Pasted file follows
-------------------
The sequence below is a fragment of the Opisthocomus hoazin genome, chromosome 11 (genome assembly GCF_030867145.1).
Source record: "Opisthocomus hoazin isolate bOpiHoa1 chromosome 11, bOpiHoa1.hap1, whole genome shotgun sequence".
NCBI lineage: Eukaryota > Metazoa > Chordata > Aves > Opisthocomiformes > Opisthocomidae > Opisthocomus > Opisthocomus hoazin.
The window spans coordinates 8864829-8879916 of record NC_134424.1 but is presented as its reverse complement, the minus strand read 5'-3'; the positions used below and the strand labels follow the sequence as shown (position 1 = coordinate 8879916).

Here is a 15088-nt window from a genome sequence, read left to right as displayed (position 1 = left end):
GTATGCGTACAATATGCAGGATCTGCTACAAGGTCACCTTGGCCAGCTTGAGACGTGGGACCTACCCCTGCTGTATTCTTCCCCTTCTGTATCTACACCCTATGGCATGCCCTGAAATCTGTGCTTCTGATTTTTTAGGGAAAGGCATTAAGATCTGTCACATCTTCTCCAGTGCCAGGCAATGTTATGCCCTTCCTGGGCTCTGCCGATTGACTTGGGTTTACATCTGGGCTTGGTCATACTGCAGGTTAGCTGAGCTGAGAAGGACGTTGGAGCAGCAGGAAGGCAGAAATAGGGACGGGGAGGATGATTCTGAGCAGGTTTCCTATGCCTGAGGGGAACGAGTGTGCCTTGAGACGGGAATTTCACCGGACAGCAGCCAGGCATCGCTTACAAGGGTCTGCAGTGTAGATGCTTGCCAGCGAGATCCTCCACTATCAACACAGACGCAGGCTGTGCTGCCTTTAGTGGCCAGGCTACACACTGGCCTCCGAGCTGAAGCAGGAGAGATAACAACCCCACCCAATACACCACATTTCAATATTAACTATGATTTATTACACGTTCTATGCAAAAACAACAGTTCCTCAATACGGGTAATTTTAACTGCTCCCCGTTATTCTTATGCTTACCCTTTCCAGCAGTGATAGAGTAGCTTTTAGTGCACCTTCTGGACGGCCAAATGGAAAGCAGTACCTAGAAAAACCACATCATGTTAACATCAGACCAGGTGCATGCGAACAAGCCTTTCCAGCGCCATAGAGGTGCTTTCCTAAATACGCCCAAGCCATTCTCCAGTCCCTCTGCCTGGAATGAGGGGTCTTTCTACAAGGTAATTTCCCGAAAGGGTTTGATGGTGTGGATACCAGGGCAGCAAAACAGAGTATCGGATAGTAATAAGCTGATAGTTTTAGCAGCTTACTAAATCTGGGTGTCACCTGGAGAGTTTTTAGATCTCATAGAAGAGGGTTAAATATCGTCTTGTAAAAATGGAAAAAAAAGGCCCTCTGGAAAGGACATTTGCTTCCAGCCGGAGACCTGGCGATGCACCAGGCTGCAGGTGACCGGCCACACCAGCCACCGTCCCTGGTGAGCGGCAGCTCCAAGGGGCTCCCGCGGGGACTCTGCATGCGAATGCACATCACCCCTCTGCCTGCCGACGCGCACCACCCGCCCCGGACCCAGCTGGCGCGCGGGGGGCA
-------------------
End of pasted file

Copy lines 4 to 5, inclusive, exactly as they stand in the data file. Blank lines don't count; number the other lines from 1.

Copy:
The window spans coordinates 8864829-8879916 of record NC_134424.1 but is presented as its reverse complement, the minus strand read 5'-3'; the positions used below and the strand labels follow the sequence as shown (position 1 = coordinate 8879916).

Here is a 15088-nt window from a genome sequence, read left to right as displayed (position 1 = left end):